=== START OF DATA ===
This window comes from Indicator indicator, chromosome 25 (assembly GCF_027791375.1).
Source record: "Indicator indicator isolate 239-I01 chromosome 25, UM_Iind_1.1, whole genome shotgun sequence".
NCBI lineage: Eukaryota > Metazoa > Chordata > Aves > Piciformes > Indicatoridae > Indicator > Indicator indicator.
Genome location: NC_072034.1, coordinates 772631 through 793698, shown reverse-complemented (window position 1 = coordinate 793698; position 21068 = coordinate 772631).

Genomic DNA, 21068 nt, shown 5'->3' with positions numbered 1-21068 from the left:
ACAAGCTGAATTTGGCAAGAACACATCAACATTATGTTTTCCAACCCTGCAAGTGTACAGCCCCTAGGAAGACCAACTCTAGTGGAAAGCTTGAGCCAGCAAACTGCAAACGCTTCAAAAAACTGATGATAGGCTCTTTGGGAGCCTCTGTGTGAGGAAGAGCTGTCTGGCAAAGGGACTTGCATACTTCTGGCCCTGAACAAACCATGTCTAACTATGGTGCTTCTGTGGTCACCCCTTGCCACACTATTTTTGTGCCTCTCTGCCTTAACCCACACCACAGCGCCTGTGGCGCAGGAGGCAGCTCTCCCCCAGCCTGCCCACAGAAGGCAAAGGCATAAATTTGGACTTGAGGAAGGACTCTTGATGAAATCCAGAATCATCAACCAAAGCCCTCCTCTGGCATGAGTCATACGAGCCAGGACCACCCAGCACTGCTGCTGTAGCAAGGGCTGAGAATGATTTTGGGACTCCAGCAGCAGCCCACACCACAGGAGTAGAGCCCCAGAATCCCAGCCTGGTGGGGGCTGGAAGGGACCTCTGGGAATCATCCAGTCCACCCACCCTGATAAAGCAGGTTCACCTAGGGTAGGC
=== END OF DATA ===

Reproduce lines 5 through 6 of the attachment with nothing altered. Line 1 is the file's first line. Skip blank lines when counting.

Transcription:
Genomic DNA, 21068 nt, shown 5'->3' with positions numbered 1-21068 from the left:
ACAAGCTGAATTTGGCAAGAACACATCAACATTATGTTTTCCAACCCTGCAAGTGTACAGCCCCTAGGAAGACCAACTCTAGTGGAAAGCTTGAGCCAGCAAACTGCAAACGCTTCAAAAAACTGATGATAGGCTCTTTGGGAGCCTCTGTGTGAGGAAGAGCTGTCTGGCAAAGGGACTTGCATACTTCTGGCCCTGAACAAACCATGTCTAACTATGGTGCTTCTGTGGTCACCCCTTGCCACACTATTTTTGTGCCTCTCTGCCTTAACCCACACCACAGCGCCTGTGGCGCAGGAGGCAGCTCTCCCCCAGCCTGCCCACAGAAGGCAAAGGCATAAATTTGGACTTGAGGAAGGACTCTTGATGAAATCCAGAATCATCAACCAAAGCCCTCCTCTGGCATGAGTCATACGAGCCAGGACCACCCAGCACTGCTGCTGTAGCAAGGGCTGAGAATGATTTTGGGACTCCAGCAGCAGCCCACACCACAGGAGTAGAGCCCCAGAATCCCAGCCTGGTGGGGGCTGGAAGGGACCTCTGGGAATCATCCAGTCCACCCACCCTGATAAAGCAGGTTCACCTAGGGTAGGC